I’ve been reading Amazing Grace: A Vocabulary of Faith, by Kathleen Norris. As someone who has spent a lot of time thinking about the weight of the language people use to describe God and church (and really everything), I find her book refreshing and meaningful. She sinks into the layers of story and connection that words like “salvation” and “conversion” evoke for many of us. I appreciate that the chapters are generally short and don’t attempt to provide overwhelmingly theological or scholarly definitions for the words of our faith. Rather, she uses experiences and reflections on Scripture to illustrate what these words mean, in a very real and tangible sense, not an intellectual exercise.
There are certain authors I read who approach language with a sense of mystery and awe for its depth of impact on the very elements of our being. While words can never hope to describe God accurately (and indeed believing so is like trying to fit the heavens into one’s head–it will simply explode), God can somehow encompass words to the point where simply uttering them is a profound revelation of the divine. The holy name of Jesus is such an example. The unutterable name of God, YHWH, is another. In one sense, that is what the whole concept of Scripture is about, that words can take on not just more meanings but deeper ones, ones with cosmological significance.
Wendell Berry, Marilynne Robinson, Kathleen Norris, Dostoevsky, and Henry Nouwen are some of the writers that I get that sense from. It’s what I strive for every time I write anything down: to consider how each word could possibly evoke God’s presence for another person reading. Certainly the ideas are important. I wouldn’t be so taken with any of the people I love to read if they didn’t have compelling thoughts. But I read plenty of books that excite me or motivate me to change that don’t leave me feeling like the words themselves were an invocation of the Holy Spirit.
I also read plenty of philosophy of language scholars and in them find a cold and manipulative spirituality, people who understand the potential of words to illuminate meaning in life and choose to juggle them as if they were glass globes, people who mock both the value and fragility of this thing we call language. Words can contain a certain mystery, and to be humble before that mystery is to be prostrate before the Great Mystery, the Word which was and is and is to come.
It is no surprise, then, how the opening lines of the Gospel of St. John are perhaps the most mysterious, wondrous, deeply meaningful, deeply spiritual words in all of human history. “In the beginning,” immediately conjures up histories, stories, Scripture, and a grand sense of origin. We are told the story of creation all over again but from a different perspective. “In the beginning was the Word, and the Word was with God, and the Word was God. The same was in the beginning with God.” As we keep reading, the Word is transformed into Life, Life into light, and then light back into the Word which became flesh among the children of God. The Word became Flesh and the flesh became Word.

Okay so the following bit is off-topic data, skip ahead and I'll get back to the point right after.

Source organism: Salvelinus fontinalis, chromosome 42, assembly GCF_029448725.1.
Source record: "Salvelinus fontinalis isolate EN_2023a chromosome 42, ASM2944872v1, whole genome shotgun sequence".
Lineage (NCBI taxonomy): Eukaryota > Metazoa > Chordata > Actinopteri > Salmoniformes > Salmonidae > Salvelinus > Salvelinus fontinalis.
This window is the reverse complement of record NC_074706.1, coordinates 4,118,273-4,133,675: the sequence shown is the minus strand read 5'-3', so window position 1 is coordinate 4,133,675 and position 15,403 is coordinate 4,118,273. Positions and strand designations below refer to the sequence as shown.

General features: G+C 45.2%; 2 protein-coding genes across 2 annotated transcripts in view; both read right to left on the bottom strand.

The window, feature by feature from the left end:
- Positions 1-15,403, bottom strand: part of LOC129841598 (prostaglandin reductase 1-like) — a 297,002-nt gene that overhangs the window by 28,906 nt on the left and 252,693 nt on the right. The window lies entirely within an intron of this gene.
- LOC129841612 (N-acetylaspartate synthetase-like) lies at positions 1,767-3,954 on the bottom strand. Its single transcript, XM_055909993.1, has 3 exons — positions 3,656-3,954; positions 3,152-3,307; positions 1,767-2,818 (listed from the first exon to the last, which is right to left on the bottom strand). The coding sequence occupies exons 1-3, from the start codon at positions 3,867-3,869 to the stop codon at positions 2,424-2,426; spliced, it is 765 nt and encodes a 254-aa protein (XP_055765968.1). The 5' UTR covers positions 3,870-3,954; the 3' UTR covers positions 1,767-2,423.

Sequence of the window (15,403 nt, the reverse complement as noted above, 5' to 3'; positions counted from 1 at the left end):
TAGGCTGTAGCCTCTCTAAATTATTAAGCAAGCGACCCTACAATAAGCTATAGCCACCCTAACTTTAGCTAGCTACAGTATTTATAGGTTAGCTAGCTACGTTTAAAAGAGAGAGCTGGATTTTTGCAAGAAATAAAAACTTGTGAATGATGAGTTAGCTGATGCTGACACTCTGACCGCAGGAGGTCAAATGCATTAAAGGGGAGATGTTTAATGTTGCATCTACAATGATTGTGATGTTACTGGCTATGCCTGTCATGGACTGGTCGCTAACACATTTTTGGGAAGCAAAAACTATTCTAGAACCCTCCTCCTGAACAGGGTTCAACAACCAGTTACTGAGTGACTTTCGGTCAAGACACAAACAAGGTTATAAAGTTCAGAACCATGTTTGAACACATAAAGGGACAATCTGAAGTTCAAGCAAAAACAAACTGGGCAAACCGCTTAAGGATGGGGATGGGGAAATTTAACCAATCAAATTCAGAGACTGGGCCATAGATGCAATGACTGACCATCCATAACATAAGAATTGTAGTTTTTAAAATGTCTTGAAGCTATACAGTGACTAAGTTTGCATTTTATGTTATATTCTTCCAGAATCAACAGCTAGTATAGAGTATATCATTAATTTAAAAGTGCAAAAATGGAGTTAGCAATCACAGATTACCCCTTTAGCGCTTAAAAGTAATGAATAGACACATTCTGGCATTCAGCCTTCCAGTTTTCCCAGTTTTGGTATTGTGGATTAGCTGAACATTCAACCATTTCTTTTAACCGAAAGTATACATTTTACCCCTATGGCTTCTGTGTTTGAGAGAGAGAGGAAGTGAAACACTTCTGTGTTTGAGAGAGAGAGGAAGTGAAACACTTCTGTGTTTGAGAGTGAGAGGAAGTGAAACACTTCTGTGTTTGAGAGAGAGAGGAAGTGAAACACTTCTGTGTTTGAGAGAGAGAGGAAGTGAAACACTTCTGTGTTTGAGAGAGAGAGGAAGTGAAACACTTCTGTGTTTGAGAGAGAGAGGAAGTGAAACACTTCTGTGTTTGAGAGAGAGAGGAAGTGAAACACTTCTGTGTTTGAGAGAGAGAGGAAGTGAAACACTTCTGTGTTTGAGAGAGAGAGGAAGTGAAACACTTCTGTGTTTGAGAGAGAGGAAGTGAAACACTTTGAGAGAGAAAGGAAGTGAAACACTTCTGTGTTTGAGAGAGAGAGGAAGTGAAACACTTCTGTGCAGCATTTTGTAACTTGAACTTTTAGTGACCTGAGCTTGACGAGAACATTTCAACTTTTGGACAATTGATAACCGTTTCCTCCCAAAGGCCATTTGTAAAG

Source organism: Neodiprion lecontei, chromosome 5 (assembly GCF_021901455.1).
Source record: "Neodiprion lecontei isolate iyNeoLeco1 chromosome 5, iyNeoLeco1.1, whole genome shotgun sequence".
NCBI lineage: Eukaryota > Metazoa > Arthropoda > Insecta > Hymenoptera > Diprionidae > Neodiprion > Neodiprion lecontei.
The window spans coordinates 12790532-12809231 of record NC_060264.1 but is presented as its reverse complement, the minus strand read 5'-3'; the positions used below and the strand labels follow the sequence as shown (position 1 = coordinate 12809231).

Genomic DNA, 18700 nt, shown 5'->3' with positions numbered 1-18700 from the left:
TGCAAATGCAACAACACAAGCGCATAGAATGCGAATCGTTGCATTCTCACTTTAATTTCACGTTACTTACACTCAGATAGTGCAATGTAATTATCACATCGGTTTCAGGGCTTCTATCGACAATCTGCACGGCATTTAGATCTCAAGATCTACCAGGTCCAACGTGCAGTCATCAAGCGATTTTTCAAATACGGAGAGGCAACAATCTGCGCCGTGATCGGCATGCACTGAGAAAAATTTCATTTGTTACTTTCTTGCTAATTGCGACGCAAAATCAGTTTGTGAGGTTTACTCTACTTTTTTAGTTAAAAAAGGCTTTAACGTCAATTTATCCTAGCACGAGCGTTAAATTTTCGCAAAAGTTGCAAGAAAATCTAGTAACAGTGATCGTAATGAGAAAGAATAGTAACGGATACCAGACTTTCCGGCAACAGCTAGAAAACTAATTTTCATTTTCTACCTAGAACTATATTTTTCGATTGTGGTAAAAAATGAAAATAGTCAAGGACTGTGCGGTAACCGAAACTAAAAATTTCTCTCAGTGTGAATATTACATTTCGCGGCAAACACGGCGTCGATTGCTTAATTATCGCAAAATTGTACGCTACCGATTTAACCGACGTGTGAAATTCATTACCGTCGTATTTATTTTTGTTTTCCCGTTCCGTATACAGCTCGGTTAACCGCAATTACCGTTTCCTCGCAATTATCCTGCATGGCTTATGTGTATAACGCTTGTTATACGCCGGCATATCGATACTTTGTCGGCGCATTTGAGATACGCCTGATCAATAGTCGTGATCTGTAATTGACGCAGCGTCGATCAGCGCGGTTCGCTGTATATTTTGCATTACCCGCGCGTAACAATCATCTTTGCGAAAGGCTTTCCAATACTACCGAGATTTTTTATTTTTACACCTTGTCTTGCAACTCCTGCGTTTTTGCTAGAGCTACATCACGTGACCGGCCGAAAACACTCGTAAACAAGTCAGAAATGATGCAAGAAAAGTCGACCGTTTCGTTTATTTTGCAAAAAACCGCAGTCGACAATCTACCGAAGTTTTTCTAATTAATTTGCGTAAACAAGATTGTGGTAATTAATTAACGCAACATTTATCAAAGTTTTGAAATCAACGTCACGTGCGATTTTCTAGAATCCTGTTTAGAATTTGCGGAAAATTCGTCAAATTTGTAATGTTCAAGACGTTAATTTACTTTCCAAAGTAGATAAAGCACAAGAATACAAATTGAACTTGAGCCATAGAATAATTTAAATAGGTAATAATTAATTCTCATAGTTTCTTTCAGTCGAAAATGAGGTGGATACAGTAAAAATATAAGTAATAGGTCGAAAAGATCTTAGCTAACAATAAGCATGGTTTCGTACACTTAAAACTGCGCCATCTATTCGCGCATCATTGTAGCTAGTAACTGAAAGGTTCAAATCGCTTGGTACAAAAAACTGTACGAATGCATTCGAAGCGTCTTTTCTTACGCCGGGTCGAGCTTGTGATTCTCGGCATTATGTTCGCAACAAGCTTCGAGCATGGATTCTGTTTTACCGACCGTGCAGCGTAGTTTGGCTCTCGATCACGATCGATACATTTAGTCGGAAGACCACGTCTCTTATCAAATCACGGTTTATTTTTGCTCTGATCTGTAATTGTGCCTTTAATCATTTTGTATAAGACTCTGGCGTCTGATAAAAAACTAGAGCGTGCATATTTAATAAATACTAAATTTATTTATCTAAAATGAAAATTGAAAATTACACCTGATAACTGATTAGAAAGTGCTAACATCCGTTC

All things were made by this Word. Nothing has been made without the Word. Indeed, if we follow this language carefully (and I dare not demean the value of this poetry by calling it mere metaphor), the children of God are also being formed into Words. Together, we are the song of God (a la Aslan in The Magician’s Nephew), we are the essay of God in the true sense of the word “essay;” we are God’s attempt, God’s try. I am captivated by this imagery, this very intimate connection between God’s utterance and our beinghood.
Yet words are not gods, nor are they God. The supremely magnificent paradox, that GK Chesterton’s analogy about getting the heaven’s into one’s head (that I mentioned before) gets at, is that while word is not God, God is Word. It’s important, I feel, to recognize that paradox whenever we “essay” at writing or speaking to another human. We have the capacity to offer a lingering fragrance of the Word or the foul sacrilege of hatred. I do not believe language is ever neutral.
It is important to differentiate between spirituality and theology in this case. Someone could make the case for the importance of theological language or they could develop a theological understanding of language. I am not uninterested in this notion, but when I say spirituality of language, I refer to the potential for encountering and experiencing God de vocabula (my own Latin idiom…).
There are many implications for taking language this seriously (which can be quite fun as well! Ask Peter Maurin, another master word smith), but that is not what I’m after presently. Within a phrase, an essay, a chapter of a book, whether or not it’s Scripture, we can encounter the living God, and we need more authors who both understand that and work harder to allow that to happen more authentically. Bookstores are filled with absolute trash in both content and construct; Christian writers should strive for more because we claim to have the truest Word, the Word whose truth is beyond explaining and imagination and must be experienced.